Our Terminologies


There’s lots of jargon in this industry, so let’s explain some of the important terms.

Terminal Operation


Address Verification System A security method used for Customer Not Present keyed transactions to help reduce fraud. This method confirms the house number and numbers from the postcode of the cardholder’s registered address. (Not applicable on international cards.)


The store of transaction totals in the terminal.


Card Security Code (also known as CVV, CV2, CVC, CVVC and CSC). This is usually used for keyed transactions to reduce fraud. The CVV2 code is a 3 digit number found on the signature stripe, or for American Express, a four digit code on the front of the card.

Cashback or PWCB

A value-add service which allows you to debit a cardholder’s debit card and hand over the equivalent value in cash.

MID - Merchant Identification

A 7-16 digit number assigned by your bank to identify a merchant. Often abbreviated to MID. Additional card schemes may have separate MIDs.

PIN – Personal Identification Number

This is usually a 4-digit number entered at the point of sale to validate the cardholder.

End-of-day banking/settlement

The procedure whereby the terminal checks the totals it has stored in its Batch with the totals stored at your acquirer.

Terminal ID (TID)

A unique number assigned to each terminal.

UKCA – UK Cards Association

The organisation defining the rules and standard for the operation of most Point of Sales equipment in the United Kingdom and Ireland. Formerly known as Association for Payment Clearing Services (APACS).


Broadband Internet

Broadband systems are typified by being always connected and having faster connection speeds than dial-up. The most popular kinds of broadband include ADSL (Asymmetric Digital Subscriber Line) and Cable.

Dial backup

The ability of a terminal to revert to the dial mode of communication in the event of an IP/Ethernet connection being unavailable.

DSL filter

A device that improves the quality of an ADSL (broadband) enabled telephone line by separating data and voice signal frequencies.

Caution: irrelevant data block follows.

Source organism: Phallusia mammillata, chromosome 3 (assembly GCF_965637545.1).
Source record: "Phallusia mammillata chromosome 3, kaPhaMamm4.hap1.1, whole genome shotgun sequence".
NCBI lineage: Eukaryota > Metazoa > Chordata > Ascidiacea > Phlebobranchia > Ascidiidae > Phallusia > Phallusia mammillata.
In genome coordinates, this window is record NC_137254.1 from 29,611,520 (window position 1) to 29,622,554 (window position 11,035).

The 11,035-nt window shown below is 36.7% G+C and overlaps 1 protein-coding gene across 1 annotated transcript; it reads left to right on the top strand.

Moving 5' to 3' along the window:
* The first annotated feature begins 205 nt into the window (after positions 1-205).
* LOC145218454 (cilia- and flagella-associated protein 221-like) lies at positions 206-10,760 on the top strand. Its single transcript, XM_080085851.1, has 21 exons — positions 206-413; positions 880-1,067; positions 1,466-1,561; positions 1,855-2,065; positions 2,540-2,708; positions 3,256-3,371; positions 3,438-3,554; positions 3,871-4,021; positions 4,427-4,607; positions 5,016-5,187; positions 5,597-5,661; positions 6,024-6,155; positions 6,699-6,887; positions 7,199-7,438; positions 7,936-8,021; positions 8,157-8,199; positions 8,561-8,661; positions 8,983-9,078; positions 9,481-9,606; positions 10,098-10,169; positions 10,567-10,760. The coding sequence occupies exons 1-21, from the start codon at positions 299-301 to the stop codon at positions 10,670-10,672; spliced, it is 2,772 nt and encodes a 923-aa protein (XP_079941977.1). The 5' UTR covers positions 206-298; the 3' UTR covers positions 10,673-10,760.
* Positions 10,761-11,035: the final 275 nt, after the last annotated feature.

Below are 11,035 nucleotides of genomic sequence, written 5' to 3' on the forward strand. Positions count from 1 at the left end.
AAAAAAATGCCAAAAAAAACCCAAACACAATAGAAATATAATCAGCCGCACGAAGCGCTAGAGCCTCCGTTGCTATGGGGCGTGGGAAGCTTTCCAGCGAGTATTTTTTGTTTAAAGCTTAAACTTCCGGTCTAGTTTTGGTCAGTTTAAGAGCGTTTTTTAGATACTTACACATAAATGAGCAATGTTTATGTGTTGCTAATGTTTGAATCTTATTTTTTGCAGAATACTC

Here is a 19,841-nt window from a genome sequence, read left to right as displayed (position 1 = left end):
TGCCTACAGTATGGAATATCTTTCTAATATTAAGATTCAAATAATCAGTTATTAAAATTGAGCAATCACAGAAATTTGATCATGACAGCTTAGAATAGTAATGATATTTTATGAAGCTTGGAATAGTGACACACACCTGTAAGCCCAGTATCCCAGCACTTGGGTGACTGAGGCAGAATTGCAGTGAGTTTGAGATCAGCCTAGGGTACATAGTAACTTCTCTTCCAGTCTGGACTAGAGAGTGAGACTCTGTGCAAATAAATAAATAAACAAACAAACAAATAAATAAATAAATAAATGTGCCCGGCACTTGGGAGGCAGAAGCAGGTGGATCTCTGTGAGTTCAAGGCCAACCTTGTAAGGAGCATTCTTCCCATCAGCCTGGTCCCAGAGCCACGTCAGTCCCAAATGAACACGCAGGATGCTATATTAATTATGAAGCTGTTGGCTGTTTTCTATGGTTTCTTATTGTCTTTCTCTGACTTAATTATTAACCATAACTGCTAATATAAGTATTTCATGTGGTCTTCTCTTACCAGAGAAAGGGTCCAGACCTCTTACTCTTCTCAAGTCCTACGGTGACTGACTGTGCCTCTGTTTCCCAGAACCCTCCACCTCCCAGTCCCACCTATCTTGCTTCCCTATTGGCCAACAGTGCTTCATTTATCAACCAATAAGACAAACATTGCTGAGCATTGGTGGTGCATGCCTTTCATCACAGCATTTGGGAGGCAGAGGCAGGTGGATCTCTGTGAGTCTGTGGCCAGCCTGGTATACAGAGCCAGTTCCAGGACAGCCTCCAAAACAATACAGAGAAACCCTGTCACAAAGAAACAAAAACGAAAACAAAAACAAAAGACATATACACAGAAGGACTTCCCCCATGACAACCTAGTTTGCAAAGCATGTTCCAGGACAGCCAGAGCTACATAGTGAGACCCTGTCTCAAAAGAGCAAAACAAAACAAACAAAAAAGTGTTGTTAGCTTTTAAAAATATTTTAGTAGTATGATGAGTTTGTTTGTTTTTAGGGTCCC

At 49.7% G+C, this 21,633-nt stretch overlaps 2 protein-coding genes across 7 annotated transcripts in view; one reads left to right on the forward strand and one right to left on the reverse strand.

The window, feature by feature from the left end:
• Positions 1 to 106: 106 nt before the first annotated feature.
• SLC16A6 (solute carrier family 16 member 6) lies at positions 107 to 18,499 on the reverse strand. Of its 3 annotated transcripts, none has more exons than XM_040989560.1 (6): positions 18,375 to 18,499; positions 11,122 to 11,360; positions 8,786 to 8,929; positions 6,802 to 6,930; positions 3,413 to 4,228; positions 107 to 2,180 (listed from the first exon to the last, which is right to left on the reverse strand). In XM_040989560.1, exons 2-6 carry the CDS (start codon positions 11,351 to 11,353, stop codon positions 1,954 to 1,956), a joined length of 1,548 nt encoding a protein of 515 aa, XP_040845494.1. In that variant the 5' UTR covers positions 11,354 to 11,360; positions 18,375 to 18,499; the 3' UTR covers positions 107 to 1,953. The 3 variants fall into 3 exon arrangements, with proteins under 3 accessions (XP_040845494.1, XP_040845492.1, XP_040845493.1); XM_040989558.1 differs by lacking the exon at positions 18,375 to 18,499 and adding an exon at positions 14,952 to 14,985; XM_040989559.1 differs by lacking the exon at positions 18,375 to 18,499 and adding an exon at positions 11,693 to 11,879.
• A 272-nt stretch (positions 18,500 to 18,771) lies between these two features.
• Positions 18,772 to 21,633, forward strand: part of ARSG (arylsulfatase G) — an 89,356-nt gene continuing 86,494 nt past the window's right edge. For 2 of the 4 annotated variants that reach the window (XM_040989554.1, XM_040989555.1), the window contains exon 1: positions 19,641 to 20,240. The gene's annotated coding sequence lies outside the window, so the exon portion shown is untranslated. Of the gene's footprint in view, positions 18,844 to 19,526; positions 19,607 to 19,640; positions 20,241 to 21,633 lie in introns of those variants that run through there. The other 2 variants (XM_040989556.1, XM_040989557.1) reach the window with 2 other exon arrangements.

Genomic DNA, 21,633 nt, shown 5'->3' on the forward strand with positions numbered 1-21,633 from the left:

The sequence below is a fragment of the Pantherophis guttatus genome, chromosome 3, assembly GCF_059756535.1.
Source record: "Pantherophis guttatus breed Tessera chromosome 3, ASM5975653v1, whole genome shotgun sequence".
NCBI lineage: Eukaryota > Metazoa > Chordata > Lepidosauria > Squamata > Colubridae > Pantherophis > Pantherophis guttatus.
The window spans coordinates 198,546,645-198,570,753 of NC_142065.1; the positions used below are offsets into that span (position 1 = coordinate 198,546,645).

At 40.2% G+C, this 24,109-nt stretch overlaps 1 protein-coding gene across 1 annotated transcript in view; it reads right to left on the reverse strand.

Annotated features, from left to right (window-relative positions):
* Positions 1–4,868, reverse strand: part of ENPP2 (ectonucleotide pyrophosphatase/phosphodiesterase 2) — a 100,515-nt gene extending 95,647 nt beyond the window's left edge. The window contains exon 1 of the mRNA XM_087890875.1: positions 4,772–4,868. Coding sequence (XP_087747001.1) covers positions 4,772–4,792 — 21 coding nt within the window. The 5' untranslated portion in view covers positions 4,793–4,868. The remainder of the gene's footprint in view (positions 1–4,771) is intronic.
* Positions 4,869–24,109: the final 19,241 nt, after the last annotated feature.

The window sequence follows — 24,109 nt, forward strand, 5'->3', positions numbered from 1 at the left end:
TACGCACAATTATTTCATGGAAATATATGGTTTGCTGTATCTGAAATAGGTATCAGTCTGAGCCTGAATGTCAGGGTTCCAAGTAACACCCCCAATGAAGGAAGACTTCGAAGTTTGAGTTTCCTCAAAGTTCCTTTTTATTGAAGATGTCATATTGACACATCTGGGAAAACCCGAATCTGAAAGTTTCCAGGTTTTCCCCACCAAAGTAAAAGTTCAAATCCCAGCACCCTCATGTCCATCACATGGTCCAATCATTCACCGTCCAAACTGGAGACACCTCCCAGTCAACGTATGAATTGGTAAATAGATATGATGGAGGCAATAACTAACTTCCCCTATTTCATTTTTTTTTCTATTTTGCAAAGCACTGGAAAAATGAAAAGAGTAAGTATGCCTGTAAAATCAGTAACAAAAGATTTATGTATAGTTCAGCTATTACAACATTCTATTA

A standard used to physically connect devices together. Networking protocols such as IP can be used over Ethernet connected equipment.

GPRS – General Packet Radio Service

This is a method of communicating data via the mobile phone network.

IP – Internet Protocol

A method whereby data is transmitted over networks such as the Internet (may also be expressed as TCP/IP). IP address A number represented in the form XXX.XXX.XXX.XXX which identifies a device on the Internet (for example: These numbers are the networking equivalent of telephone numbers.

MAC address – Media Access Control address

An individual address given to every piece, of Ethernet networking equipment. This address is always marked on Spire Payments equipment containing such an address. Do not confuse with Message Authentication Certificate: a certificate used in the UKCA Standard 70 message protocol.

PABX – Private Automatic Branch eXchange.

Usually found as part of a larger telephone system, requiring the user to press a number on their telephone to make an external call.

TCP port

A number representing a service at a particular IP address.

Wi-Fi access point

A device that allows a Wi-Fi terminal to connect to a host or acquirer. The access point can communicate with an external network either via dial or network communications.


A wireless method of short range communication usually found in handheld devices.